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The term refers to Apple’s old finder app called Sherlock which the company updated with features offered by a competitor, Watson. The move eventually put the latter out of business.

And the trend continues. Apple introduced a number of new features and services across its platforms at this month’s Worldwide Developers Conference, but in doing so, the company appears to have once again pulled inspiration from the wider developer community. TechCrunch’s Ivan Mehta took a look at which apps got “Sherlocked” during WWDC as a result.

For the uninitiated, here’s the backstory of how “Sherlocked” became a popular word among Apple enthusiasts. The company released a finder app named Sherlock for macOS 8 in the late 90s. The tool had capabilities of searching the web and files on your local system.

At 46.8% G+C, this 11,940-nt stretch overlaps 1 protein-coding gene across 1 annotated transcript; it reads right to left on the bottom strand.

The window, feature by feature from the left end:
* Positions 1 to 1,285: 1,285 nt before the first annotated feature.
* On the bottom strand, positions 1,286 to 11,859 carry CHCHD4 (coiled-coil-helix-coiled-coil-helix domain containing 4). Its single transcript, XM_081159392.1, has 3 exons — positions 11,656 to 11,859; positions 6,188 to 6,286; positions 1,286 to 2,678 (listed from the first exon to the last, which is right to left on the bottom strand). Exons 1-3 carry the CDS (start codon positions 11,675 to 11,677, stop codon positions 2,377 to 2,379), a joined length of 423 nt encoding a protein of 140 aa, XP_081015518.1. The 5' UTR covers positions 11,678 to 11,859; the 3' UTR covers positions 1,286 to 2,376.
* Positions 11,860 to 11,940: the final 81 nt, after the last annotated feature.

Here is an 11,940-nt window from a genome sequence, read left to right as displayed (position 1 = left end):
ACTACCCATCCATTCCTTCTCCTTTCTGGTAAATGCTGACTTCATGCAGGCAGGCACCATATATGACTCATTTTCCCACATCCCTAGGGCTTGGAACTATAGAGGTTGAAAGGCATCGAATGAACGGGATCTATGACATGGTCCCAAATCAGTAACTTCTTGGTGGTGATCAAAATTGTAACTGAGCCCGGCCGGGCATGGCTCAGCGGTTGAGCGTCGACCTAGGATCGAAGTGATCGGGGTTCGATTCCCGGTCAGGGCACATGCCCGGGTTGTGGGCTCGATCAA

Meanwhile, a company called Karelia Software had a finder app named Watson — priced at $29 — with some superior features like plug-ins for better internet search. In 2002, Apple released Sherlock 3 with similar features to Watson, making Karelia redundant and eventually forcing it to eventually close down.

So the word Sherlocked came into the picture whenever Apple released a feature that could potentially shut down an app or make it useless.

Read the full list of Sherlocked apps announced at WWDC 2022:

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